Science and Sustainability

A critical link in the forest, on the river, or in the vegetable patch
Nov 18, 2013 8:40 AM ET
The power of soil nutrition: Scott Holub with his Oregon-record green squash.

For Weyerhaeuser, studying soil nutrition leads to more productive forests. For Weyerhaeuser’s Scott Holub, it earned him a rafting adventure. It also helped him grow a big squash. Holub’s a Weyerhaeuser silvicultural research scientist based in Eugene, Ore. His studies in soil productivity and sustainable forest management provide crucial information for the company and for other organizations.
“Scott’s work is the backbone of what we do in sustainability,” says Sara Kendall, vice president of corporate affairs and sustainability. “Science and data are essential to the decisions we make regarding our practices and their effects on the environment.”

  Corporate Eco Forum
Which is why Kendall encouraged Holub to apply for this year’s leadership-development program sponsored by the Corporate Eco Forum — an association of 70 global businesses that promotes sustainable innovations and best practices.
This year’s program was held on Idaho’s Salmon River, and Holub was one of nine participants chosen for their competitive applications. Other winners were from Google, Chevron, Duke Energy, Oracle, Timberland, McKinsey & Co., Johnson & Johnson, and Microsoft. The trip was geared toward people who were viewed as leaders, collaborators and team players involved in sustainability solutions. Most were sustainability managers, but a few, including Holub, were scientists.   “Sending someone like me,” says Holub, “helped make the point that basing decisions on science increases our credibility and prepares us to answers questions from shareholders and customers on sustainability.”   Days of navigating the Salmon and its Class-III and -IV whitewater provided plenty of opportunities for teamwork and collaboration. Evenings were filled with organized discussions of today’s sustainability challenges.   “The personal connections with people from other companies in the sustainability arena is an important takeaway for us,” he adds. “We now have contacts within those companies to explore potential opportunities to collaborate or do business.”   Off the river, a multi-project manager
“We own or manage more than 20 million acres of timberlands worldwide,” says Holub. “Maintaining soil productivity and carbon stores is vital to our long-term business success as well as our commitment to sustainability.”   Holub’s contribution is significant. Among other duties, he’s the lead scientist on three collaborative sustainability-science projects. One, with Oregon State University, the U.S. Forest Service, the Natural Resource Conservation Service, and the Environmental Protection Agency, is assessing how timber harvesting impacts soil carbon.   A partnership with the University of Washington and the USFS is testing the effects of soil compaction and removing residual biomass on tree growth.   The third project, funded by a $40 million U.S. Department of Agriculture grant awarded to Northwest Advanced Renewable Alliances, is aimed at the sustainable production of jet fuel from residual woody biomass.   “A common theme across all the projects,” says Holub, “is demonstrating the carbon benefits provided by actively managed timberlands.”   And in the vegetable garden…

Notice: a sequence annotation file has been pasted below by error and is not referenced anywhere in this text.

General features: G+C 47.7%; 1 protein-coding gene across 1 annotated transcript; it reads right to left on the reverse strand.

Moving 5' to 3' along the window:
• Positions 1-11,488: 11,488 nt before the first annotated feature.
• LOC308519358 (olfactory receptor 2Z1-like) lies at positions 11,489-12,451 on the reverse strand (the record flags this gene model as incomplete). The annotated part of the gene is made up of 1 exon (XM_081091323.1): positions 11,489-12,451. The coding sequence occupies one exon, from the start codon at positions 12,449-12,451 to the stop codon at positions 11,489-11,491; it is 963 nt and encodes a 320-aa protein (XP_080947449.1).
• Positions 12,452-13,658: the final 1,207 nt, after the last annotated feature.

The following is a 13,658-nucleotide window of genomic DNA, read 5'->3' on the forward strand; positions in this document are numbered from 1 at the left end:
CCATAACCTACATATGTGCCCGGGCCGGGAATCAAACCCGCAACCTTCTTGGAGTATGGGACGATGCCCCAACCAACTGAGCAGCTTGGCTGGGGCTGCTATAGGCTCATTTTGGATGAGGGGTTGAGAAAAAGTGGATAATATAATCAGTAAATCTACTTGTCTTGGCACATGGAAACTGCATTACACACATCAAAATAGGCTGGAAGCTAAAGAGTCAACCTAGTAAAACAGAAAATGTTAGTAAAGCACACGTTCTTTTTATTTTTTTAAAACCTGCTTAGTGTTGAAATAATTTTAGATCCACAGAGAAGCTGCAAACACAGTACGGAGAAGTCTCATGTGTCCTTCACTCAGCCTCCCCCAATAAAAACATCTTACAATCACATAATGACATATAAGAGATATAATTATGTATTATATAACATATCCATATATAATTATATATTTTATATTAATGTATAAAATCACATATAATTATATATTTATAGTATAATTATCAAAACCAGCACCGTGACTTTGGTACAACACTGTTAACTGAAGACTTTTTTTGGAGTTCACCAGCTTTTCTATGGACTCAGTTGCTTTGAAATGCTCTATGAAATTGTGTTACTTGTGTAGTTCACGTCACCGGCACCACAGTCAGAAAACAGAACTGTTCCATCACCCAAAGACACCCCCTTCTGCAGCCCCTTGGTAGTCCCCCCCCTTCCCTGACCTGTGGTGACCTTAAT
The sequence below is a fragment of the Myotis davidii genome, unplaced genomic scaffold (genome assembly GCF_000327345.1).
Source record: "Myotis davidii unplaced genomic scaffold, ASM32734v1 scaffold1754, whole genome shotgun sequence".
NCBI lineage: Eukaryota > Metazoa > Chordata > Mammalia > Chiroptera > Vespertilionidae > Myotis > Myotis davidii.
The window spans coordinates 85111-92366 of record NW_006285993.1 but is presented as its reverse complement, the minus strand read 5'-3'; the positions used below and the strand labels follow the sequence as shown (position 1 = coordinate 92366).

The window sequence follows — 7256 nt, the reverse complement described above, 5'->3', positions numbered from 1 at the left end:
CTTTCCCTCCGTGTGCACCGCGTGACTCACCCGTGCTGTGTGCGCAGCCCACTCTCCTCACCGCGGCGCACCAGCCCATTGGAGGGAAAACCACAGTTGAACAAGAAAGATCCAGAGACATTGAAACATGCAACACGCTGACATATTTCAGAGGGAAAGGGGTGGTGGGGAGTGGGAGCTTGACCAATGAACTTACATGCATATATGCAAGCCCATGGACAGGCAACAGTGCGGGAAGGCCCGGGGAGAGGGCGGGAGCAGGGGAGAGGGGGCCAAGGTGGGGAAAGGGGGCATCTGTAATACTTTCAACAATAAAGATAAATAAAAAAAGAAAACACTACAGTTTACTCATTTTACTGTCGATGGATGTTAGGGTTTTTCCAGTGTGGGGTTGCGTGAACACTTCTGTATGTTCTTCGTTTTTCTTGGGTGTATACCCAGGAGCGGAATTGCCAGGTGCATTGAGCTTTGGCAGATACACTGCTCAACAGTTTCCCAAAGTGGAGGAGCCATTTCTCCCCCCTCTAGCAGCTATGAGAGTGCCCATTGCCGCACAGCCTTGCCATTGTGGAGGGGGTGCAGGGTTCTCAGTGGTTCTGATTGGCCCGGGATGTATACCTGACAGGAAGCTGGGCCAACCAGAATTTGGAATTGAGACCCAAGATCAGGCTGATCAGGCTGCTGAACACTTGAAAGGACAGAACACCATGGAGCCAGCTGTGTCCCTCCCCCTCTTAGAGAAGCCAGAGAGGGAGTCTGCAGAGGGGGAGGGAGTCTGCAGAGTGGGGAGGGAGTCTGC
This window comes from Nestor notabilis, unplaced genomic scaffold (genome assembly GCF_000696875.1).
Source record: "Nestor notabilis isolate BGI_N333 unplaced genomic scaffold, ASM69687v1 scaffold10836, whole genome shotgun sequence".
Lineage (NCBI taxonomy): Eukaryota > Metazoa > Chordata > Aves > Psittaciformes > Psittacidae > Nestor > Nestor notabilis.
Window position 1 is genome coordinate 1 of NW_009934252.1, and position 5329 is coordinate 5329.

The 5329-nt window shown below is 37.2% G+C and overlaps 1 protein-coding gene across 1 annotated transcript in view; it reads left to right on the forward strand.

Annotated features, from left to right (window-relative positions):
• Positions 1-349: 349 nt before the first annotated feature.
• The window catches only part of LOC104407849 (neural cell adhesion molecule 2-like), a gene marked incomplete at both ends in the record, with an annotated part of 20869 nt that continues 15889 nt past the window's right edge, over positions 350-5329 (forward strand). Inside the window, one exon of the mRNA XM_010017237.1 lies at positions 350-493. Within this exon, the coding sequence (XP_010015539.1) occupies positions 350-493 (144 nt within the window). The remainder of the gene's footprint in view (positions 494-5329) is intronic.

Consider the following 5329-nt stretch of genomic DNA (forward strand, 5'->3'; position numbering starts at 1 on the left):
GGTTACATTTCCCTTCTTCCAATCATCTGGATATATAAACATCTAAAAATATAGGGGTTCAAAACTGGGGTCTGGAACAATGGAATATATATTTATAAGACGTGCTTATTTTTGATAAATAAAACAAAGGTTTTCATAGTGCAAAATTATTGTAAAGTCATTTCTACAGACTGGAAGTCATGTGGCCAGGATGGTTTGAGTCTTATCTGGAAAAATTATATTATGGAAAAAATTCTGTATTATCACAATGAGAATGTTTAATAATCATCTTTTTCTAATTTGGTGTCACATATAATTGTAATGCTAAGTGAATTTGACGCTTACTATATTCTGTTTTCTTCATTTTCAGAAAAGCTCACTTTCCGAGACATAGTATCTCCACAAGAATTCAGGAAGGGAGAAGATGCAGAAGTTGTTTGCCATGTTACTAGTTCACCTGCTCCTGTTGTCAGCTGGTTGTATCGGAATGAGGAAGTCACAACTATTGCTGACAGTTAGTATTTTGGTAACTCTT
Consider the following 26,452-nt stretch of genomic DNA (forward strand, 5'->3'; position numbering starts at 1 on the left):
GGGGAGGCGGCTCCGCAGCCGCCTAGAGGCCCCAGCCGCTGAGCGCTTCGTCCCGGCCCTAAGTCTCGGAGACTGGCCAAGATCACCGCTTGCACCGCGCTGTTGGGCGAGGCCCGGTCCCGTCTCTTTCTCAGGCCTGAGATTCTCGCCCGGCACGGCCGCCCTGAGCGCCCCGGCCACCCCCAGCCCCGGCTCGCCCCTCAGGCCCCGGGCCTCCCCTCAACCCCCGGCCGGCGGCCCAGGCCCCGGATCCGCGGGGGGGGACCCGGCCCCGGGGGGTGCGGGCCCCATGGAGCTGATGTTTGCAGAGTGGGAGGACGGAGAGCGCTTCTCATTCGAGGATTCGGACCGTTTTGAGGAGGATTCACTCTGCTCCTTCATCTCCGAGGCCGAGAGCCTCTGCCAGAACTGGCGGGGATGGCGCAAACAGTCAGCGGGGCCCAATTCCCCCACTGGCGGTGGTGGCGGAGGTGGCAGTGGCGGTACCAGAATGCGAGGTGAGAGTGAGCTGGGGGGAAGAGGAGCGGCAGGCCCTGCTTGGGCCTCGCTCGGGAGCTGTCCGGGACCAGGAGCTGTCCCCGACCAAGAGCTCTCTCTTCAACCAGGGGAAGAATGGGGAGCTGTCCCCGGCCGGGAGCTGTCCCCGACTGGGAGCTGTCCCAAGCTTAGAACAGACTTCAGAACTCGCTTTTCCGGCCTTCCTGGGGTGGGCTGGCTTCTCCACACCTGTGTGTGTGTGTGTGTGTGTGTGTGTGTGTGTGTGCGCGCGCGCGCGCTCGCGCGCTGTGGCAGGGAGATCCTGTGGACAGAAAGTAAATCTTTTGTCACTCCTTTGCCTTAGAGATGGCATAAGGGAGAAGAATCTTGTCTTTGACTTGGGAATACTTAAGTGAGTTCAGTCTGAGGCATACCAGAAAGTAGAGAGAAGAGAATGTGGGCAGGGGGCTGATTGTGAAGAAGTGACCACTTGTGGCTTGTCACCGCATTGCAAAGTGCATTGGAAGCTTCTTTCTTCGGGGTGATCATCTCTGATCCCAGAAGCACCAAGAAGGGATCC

About the time Holub was discussing sustainability issues on the Salmon River, his carefully nurtured green squash back home in Eugene was quietly adding girth.   In October, the squash — with no trace of disqualifying orange color — weighed in at 1,175 pounds, capturing First Place at one of the country’s top weigh-off competitions.   The largest squash ever recorded in Oregon, it was the third-largest grown in the world in 2013. Holub had to borrow a diesel truck and use a 13-foot tripod to move it to the competition. He says his knowledge of soil helped the effort.   “It’s a little bit unfair,” he says. “I understand fertilizers and other nutrients that seeds need.”   The same understanding that produced that great half-ton gourd also qualifies Holub as a recognized authority on Pacific Northwest soils and sustainability. He emerged from the Corporate Eco Forum experience enriched, engaged, energized and focused.   Still, in the back of his mind he hears next year’s squash calling.   “I really want to beat the U.S. record,” he says. “I only have about 90 pounds to go.”